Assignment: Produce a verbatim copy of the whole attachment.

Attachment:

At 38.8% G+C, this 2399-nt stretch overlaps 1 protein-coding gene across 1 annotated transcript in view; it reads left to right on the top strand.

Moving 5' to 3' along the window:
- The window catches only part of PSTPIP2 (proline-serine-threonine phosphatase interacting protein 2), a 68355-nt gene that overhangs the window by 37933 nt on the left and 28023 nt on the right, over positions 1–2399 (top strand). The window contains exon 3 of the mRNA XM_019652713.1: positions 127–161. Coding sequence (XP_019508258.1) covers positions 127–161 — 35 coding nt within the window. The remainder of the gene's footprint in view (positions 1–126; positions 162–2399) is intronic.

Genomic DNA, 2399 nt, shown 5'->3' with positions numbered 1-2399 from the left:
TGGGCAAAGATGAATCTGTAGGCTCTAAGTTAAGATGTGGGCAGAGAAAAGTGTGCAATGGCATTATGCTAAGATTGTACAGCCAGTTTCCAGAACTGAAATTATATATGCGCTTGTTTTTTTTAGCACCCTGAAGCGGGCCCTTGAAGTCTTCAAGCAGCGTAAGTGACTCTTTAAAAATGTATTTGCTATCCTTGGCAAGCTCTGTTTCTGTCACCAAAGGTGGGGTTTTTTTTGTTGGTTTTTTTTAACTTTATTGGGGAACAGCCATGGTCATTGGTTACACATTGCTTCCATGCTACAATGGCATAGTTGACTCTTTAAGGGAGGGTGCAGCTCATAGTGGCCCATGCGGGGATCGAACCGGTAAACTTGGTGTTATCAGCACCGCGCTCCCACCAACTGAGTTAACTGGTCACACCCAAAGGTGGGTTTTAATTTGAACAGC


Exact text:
At 38.8% G+C, this 2399-nt stretch overlaps 1 protein-coding gene across 1 annotated transcript in view; it reads left to right on the top strand.

Moving 5' to 3' along the window:
- The window catches only part of PSTPIP2 (proline-serine-threonine phosphatase interacting protein 2), a 68355-nt gene that overhangs the window by 37933 nt on the left and 28023 nt on the right, over positions 1–2399 (top strand). The window contains exon 3 of the mRNA XM_019652713.1: positions 127–161. Coding sequence (XP_019508258.1) covers positions 127–161 — 35 coding nt within the window. The remainder of the gene's footprint in view (positions 1–126; positions 162–2399) is intronic.

Genomic DNA, 2399 nt, shown 5'->3' with positions numbered 1-2399 from the left:
TGGGCAAAGATGAATCTGTAGGCTCTAAGTTAAGATGTGGGCAGAGAAAAGTGTGCAATGGCATTATGCTAAGATTGTACAGCCAGTTTCCAGAACTGAAATTATATATGCGCTTGTTTTTTTTAGCACCCTGAAGCGGGCCCTTGAAGTCTTCAAGCAGCGTAAGTGACTCTTTAAAAATGTATTTGCTATCCTTGGCAAGCTCTGTTTCTGTCACCAAAGGTGGGGTTTTTTTTGTTGGTTTTTTTTAACTTTATTGGGGAACAGCCATGGTCATTGGTTACACATTGCTTCCATGCTACAATGGCATAGTTGACTCTTTAAGGGAGGGTGCAGCTCATAGTGGCCCATGCGGGGATCGAACCGGTAAACTTGGTGTTATCAGCACCGCGCTCCCACCAACTGAGTTAACTGGTCACACCCAAAGGTGGGTTTTAATTTGAACAGC